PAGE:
Supporting Free Trade
The Wall Street Journal recently reported that Republican voters are skeptical about the benefits of free trade.
By a nearly two-to-one margin, Republican voters believe free trade is bad for the U.S. economy, a shift in opinion that mirrors Democratic views and suggests trade deals could face high hurdles under a new president.
Six in 10 Republicans in the poll agreed with a statement that free trade has been bad for the U.S. and said they would agree with a Republican candidate who favored tougher regulations to limit foreign imports. That represents a challenge for Republican candidates who generally echo Mr. Bush's calls for continued trade expansion, and reflects a substantial shift in sentiment from eight years ago.
Frank Newport, at USA Today, says that the poll is largely worthless.
This type of question, often used by the pollsters who conduct the Wall Street Journal/NBC News poll, is both complex and tricky to interpret.
In essence, the question format gives respondents a set of several reasons to support the subject of the question (in this instance foreign trade) and several reasons to oppose the subject of the question. The respondent is then asked to indicate which set of reasons is most convincing to them.
Thus, the pro and con arguments read as part of the question become very important. In other words, when the topic is something relatively arcane, many respondents listen to the cues presented as the interviewer reads the question and then give their answer based on what seems to resonate most "on the spot". Or - if the respondent is not listening carefully - responses are based on which fragments or phrases sound most appealing.
The Nation Association of Manufacturers does see some cause for concern.
What's happening? The Lou Dobbs effect? The media's incessant hyping of contaminated food and other imports? Just more of the anti-foreign bias as detailed by George Mason University economist Bryan Caplan* in his new book, "The Myth of the Rational Voter?" Or are the advocates of free-trade not working hard enough?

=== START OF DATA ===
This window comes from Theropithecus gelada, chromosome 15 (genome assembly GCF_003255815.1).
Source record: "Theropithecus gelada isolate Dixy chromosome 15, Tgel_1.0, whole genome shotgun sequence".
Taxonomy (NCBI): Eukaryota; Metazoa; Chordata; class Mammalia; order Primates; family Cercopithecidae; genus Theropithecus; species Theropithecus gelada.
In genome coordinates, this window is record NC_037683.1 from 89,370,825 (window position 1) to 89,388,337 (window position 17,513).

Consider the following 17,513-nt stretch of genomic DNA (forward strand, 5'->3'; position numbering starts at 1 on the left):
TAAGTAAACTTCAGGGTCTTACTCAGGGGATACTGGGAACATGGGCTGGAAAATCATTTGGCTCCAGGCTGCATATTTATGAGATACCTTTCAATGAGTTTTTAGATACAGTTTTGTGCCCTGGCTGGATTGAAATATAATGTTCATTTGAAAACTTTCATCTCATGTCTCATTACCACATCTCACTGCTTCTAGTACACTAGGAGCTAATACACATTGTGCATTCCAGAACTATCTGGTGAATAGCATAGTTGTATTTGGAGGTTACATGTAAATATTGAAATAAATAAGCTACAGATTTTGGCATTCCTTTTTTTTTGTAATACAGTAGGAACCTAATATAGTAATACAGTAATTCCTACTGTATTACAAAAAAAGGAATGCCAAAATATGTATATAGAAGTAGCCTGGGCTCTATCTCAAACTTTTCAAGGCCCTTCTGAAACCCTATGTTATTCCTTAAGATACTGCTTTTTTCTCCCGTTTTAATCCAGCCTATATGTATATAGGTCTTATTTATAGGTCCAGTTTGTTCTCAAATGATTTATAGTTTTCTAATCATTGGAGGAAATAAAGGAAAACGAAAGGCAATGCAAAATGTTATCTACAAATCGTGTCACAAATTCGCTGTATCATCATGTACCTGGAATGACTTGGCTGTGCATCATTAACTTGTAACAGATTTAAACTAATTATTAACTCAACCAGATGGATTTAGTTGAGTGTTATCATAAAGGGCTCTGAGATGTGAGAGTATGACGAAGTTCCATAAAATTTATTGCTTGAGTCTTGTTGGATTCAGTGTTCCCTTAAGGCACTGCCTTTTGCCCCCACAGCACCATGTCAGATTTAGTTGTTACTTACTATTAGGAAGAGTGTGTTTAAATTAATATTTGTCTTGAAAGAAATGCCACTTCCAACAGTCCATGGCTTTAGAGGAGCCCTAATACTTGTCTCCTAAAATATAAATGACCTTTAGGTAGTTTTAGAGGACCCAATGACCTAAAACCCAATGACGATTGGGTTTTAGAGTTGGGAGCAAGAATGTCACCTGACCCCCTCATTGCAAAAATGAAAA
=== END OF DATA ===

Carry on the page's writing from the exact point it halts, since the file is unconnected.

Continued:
We advocates simply have to work harder in making the case for trade in terms that the public can appreciate, connecting good-paying jobs to trade. And not let the anti-trade rhetoric stand unchallenged. Because protectionism makes us poor.
Meanwhile, if voters are potentially misunderstanding the issue, at least the candidates themselves are getting better advice. Here is Barack Obama's economic adviser on free trade.
"Globalization" means free trade and various deregulations that supposedly put downward pressure on American wages because of imports from low-wage countries. Goolsbee, however, says globalization is responsible for "a small fraction" of today's income disparities. He says "60 to 70 percent of the economy faces virtually no international competition." America's 18.5 million government employees have little to fear from free trade; neither do auto mechanics, dentists and many others.
Goolsbee's rough estimate is that technology -- meaning all that the phrase "information economy" denotes -- accounts for more than 80 percent of the increase in earnings disparities, whereas trade accounts for much less than 20 percent. This is something congressional Democrats need to hear from a Democratic economist as they resist trade agreements with South Korea and such minor economic powers as Peru, Panama and Colombia.
So -- stay in school, get an education, become rich. What's not to like? (Oh, and keep both goods and people flowing freely over the border.)